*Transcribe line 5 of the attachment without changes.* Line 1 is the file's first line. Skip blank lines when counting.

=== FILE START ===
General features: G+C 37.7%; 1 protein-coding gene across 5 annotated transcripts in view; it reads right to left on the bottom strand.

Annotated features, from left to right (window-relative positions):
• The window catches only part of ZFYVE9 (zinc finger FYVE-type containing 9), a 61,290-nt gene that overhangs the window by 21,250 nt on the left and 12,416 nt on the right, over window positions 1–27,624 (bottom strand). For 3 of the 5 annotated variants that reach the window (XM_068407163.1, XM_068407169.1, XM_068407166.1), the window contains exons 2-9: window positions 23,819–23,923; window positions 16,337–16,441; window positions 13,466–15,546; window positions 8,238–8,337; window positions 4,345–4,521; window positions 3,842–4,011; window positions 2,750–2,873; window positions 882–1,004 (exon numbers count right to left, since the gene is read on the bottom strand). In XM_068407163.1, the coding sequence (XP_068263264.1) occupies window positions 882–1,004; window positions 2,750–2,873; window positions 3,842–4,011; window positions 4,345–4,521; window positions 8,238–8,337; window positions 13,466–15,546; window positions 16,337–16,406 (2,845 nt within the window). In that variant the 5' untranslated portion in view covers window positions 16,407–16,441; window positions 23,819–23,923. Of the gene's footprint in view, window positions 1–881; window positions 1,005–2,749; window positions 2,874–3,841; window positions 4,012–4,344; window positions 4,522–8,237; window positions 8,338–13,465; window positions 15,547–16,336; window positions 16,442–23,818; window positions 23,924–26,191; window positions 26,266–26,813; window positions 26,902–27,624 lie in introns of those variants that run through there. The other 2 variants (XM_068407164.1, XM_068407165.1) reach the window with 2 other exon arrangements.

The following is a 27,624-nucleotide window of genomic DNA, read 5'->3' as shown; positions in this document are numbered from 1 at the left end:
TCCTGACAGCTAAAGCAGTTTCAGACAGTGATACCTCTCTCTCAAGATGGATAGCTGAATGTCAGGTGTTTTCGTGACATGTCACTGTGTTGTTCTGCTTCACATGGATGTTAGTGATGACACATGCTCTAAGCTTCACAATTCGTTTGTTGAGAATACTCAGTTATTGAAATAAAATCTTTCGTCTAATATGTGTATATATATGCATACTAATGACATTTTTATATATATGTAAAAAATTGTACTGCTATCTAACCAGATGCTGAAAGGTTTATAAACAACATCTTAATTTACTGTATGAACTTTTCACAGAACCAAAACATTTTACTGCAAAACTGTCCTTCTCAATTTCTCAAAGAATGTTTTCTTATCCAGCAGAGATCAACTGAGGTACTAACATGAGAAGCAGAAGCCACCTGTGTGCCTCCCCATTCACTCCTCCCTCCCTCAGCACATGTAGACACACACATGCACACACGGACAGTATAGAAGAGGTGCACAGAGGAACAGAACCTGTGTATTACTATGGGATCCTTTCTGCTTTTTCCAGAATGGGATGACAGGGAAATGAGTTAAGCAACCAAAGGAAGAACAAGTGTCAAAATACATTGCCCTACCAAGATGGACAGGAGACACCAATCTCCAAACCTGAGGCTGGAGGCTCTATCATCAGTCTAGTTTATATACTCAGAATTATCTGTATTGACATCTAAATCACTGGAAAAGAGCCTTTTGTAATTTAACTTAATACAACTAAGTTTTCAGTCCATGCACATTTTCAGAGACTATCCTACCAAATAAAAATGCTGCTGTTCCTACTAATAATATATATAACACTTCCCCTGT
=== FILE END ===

TCCTGACAGCTAAAGCAGTTTCAGACAGTGATACCTCTCTCTCAAGATGGATAGCTGAATGTCAGGTGTTTTCGTGACATGTCACTGTGTTGTTCTGCTTCACATGGATGTTAGTGATGACACATGCTCTAAGCTTCACAATTCGTTTGTTGAGAATACTCAGTTATTGAAATAAAATCTTTCGTCTAATATGTGTATATATATGCATACTAATGACATTTTTATATATATGTAAAAAATTGTACTGCTATCTAACCAGATGCTGAAAGGTTTATAAACAACATCTTAATTTACTGTATGAACTTTTCACAGAACCAAAACATTTTACTGCAAAACTGTCCTTCTCAATTTCTCAAAGAATGTTTTCTTATCCAGCAGAGATCAACTGAGGTACTAACATGAGAAGCAGAAGCCACCTGTGTGCCTCCCCATTCACTCCTCCCTCCCTCAGCACATGTAGACACACACATGCACACACGGACAGTATAGAAGAGGTGCACAGAGGAACAGAACCTGTGTATTACTATGGGATCCTTTCTGCTTTTTCCAGAATGGGATGACAGGGAAATGAGTTAAGCAACCAAAGGAAGAACAAGTGTCAAAATACATTGCCCTACCAAGATGGACAGGAGACACCAATCTCCAAACCTGAGGCTGGAGGCTCTATCATCAGTCTAGTTTATATACTCAGAATTATCTGTATTGACATCTAAATCACTGGAAAAGAGCCTTTTGTAATTTAACTTAATACAACTAAGTTTTCAGTCCATGCACATTTTCAGAGACTATCCTACCAAATAAAAATGCTGCTGTTCCTACTAATAATATATATAACACTTCCCCTGT